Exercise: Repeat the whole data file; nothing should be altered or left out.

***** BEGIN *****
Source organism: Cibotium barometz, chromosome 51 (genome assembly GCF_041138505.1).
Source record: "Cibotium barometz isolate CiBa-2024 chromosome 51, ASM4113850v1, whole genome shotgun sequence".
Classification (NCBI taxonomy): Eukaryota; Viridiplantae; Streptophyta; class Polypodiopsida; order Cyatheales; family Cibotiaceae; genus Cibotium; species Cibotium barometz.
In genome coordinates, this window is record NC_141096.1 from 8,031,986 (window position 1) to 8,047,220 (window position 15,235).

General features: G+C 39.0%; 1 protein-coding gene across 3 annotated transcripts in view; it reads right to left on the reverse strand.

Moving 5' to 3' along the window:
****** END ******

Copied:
Source organism: Cibotium barometz, chromosome 51 (genome assembly GCF_041138505.1).
Source record: "Cibotium barometz isolate CiBa-2024 chromosome 51, ASM4113850v1, whole genome shotgun sequence".
Classification (NCBI taxonomy): Eukaryota; Viridiplantae; Streptophyta; class Polypodiopsida; order Cyatheales; family Cibotiaceae; genus Cibotium; species Cibotium barometz.
In genome coordinates, this window is record NC_141096.1 from 8,031,986 (window position 1) to 8,047,220 (window position 15,235).

General features: G+C 39.0%; 1 protein-coding gene across 3 annotated transcripts in view; it reads right to left on the reverse strand.

Moving 5' to 3' along the window: